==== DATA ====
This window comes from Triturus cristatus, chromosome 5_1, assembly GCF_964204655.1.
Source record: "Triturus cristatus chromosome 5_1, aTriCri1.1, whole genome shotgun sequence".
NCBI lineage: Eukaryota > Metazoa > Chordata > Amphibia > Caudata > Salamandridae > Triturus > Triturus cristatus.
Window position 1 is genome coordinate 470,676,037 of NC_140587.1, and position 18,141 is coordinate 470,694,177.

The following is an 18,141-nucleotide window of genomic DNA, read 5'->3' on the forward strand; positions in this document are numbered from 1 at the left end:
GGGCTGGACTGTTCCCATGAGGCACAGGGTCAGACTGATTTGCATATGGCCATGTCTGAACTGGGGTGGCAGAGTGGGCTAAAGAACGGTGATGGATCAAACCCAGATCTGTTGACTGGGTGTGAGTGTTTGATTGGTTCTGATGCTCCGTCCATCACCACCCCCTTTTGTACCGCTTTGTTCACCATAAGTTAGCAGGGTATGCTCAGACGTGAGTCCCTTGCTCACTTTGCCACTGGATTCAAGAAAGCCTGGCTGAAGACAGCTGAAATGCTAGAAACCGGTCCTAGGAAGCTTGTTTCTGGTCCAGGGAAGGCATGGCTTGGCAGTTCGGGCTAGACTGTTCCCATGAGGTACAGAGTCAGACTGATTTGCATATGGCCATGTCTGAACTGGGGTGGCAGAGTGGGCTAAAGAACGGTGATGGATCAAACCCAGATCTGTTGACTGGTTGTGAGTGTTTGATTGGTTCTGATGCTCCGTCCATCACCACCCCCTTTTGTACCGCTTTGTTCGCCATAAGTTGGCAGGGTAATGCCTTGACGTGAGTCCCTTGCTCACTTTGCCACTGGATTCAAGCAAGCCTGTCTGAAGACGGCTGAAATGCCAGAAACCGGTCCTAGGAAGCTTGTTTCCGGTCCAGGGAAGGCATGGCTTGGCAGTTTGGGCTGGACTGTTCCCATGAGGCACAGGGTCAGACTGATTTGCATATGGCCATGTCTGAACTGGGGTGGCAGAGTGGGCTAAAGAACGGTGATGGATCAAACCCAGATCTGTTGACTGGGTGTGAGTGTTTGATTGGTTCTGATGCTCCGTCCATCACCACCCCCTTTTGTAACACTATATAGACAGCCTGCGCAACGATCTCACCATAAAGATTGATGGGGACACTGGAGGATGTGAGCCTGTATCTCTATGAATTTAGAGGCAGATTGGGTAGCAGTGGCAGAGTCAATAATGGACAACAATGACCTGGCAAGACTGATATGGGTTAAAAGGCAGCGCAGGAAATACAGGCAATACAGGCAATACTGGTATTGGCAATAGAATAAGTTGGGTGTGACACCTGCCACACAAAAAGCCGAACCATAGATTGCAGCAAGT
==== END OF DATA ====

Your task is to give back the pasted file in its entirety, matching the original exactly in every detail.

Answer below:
This window comes from Triturus cristatus, chromosome 5_1, assembly GCF_964204655.1.
Source record: "Triturus cristatus chromosome 5_1, aTriCri1.1, whole genome shotgun sequence".
NCBI lineage: Eukaryota > Metazoa > Chordata > Amphibia > Caudata > Salamandridae > Triturus > Triturus cristatus.
Window position 1 is genome coordinate 470,676,037 of NC_140587.1, and position 18,141 is coordinate 470,694,177.

The following is an 18,141-nucleotide window of genomic DNA, read 5'->3' on the forward strand; positions in this document are numbered from 1 at the left end:
GGGCTGGACTGTTCCCATGAGGCACAGGGTCAGACTGATTTGCATATGGCCATGTCTGAACTGGGGTGGCAGAGTGGGCTAAAGAACGGTGATGGATCAAACCCAGATCTGTTGACTGGGTGTGAGTGTTTGATTGGTTCTGATGCTCCGTCCATCACCACCCCCTTTTGTACCGCTTTGTTCACCATAAGTTAGCAGGGTATGCTCAGACGTGAGTCCCTTGCTCACTTTGCCACTGGATTCAAGAAAGCCTGGCTGAAGACAGCTGAAATGCTAGAAACCGGTCCTAGGAAGCTTGTTTCTGGTCCAGGGAAGGCATGGCTTGGCAGTTCGGGCTAGACTGTTCCCATGAGGTACAGAGTCAGACTGATTTGCATATGGCCATGTCTGAACTGGGGTGGCAGAGTGGGCTAAAGAACGGTGATGGATCAAACCCAGATCTGTTGACTGGTTGTGAGTGTTTGATTGGTTCTGATGCTCCGTCCATCACCACCCCCTTTTGTACCGCTTTGTTCGCCATAAGTTGGCAGGGTAATGCCTTGACGTGAGTCCCTTGCTCACTTTGCCACTGGATTCAAGCAAGCCTGTCTGAAGACGGCTGAAATGCCAGAAACCGGTCCTAGGAAGCTTGTTTCCGGTCCAGGGAAGGCATGGCTTGGCAGTTTGGGCTGGACTGTTCCCATGAGGCACAGGGTCAGACTGATTTGCATATGGCCATGTCTGAACTGGGGTGGCAGAGTGGGCTAAAGAACGGTGATGGATCAAACCCAGATCTGTTGACTGGGTGTGAGTGTTTGATTGGTTCTGATGCTCCGTCCATCACCACCCCCTTTTGTAACACTATATAGACAGCCTGCGCAACGATCTCACCATAAAGATTGATGGGGACACTGGAGGATGTGAGCCTGTATCTCTATGAATTTAGAGGCAGATTGGGTAGCAGTGGCAGAGTCAATAATGGACAACAATGACCTGGCAAGACTGATATGGGTTAAAAGGCAGCGCAGGAAATACAGGCAATACAGGCAATACTGGTATTGGCAATAGAATAAGTTGGGTGTGACACCTGCCACACAAAAAGCCGAACCATAGATTGCAGCAAGT